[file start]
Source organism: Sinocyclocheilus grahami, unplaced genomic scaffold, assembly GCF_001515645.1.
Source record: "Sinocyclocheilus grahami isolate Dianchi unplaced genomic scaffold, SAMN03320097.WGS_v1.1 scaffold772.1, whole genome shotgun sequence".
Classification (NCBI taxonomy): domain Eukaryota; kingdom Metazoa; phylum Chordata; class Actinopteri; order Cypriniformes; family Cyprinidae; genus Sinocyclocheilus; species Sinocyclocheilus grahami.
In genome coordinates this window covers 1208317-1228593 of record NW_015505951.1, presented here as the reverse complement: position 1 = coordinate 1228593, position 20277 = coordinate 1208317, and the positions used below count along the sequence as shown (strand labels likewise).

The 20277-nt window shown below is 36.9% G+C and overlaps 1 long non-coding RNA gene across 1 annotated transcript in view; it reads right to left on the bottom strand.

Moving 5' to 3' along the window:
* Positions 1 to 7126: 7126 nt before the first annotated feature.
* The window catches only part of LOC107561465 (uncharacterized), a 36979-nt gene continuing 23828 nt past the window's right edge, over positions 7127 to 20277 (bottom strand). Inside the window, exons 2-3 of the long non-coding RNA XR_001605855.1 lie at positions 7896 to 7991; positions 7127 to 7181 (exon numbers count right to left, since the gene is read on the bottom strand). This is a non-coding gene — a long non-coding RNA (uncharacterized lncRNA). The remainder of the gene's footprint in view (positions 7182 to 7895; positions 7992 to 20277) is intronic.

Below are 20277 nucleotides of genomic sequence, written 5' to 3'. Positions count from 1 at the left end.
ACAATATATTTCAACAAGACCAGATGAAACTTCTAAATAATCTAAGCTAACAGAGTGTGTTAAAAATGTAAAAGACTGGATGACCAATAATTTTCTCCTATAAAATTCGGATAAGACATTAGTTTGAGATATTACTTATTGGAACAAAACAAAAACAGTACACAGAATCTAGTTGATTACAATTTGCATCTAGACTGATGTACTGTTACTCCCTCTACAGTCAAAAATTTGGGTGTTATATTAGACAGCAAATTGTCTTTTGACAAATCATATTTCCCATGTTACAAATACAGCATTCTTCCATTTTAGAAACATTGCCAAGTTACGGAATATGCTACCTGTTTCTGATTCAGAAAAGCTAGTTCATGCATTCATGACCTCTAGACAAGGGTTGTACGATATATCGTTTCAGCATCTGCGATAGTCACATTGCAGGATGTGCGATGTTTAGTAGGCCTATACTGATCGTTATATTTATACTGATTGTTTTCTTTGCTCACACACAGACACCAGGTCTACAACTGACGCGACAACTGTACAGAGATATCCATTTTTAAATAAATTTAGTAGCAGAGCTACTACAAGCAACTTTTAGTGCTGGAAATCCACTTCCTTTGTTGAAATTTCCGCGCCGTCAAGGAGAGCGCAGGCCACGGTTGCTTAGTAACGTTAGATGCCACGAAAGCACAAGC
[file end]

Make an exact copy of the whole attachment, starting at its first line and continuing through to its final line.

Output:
Source organism: Sinocyclocheilus grahami, unplaced genomic scaffold, assembly GCF_001515645.1.
Source record: "Sinocyclocheilus grahami isolate Dianchi unplaced genomic scaffold, SAMN03320097.WGS_v1.1 scaffold772.1, whole genome shotgun sequence".
Classification (NCBI taxonomy): domain Eukaryota; kingdom Metazoa; phylum Chordata; class Actinopteri; order Cypriniformes; family Cyprinidae; genus Sinocyclocheilus; species Sinocyclocheilus grahami.
In genome coordinates this window covers 1208317-1228593 of record NW_015505951.1, presented here as the reverse complement: position 1 = coordinate 1228593, position 20277 = coordinate 1208317, and the positions used below count along the sequence as shown (strand labels likewise).

The 20277-nt window shown below is 36.9% G+C and overlaps 1 long non-coding RNA gene across 1 annotated transcript in view; it reads right to left on the bottom strand.

Moving 5' to 3' along the window:
* Positions 1 to 7126: 7126 nt before the first annotated feature.
* The window catches only part of LOC107561465 (uncharacterized), a 36979-nt gene continuing 23828 nt past the window's right edge, over positions 7127 to 20277 (bottom strand). Inside the window, exons 2-3 of the long non-coding RNA XR_001605855.1 lie at positions 7896 to 7991; positions 7127 to 7181 (exon numbers count right to left, since the gene is read on the bottom strand). This is a non-coding gene — a long non-coding RNA (uncharacterized lncRNA). The remainder of the gene's footprint in view (positions 7182 to 7895; positions 7992 to 20277) is intronic.

Below are 20277 nucleotides of genomic sequence, written 5' to 3'. Positions count from 1 at the left end.
ACAATATATTTCAACAAGACCAGATGAAACTTCTAAATAATCTAAGCTAACAGAGTGTGTTAAAAATGTAAAAGACTGGATGACCAATAATTTTCTCCTATAAAATTCGGATAAGACATTAGTTTGAGATATTACTTATTGGAACAAAACAAAAACAGTACACAGAATCTAGTTGATTACAATTTGCATCTAGACTGATGTACTGTTACTCCCTCTACAGTCAAAAATTTGGGTGTTATATTAGACAGCAAATTGTCTTTTGACAAATCATATTTCCCATGTTACAAATACAGCATTCTTCCATTTTAGAAACATTGCCAAGTTACGGAATATGCTACCTGTTTCTGATTCAGAAAAGCTAGTTCATGCATTCATGACCTCTAGACAAGGGTTGTACGATATATCGTTTCAGCATCTGCGATAGTCACATTGCAGGATGTGCGATGTTTAGTAGGCCTATACTGATCGTTATATTTATACTGATTGTTTTCTTTGCTCACACACAGACACCAGGTCTACAACTGACGCGACAACTGTACAGAGATATCCATTTTTAAATAAATTTAGTAGCAGAGCTACTACAAGCAACTTTTAGTGCTGGAAATCCACTTCCTTTGTTGAAATTTCCGCGCCGTCAAGGAGAGCGCAGGCCACGGTTGCTTAGTAACGTTAGATGCCACGAAAGCACAAGC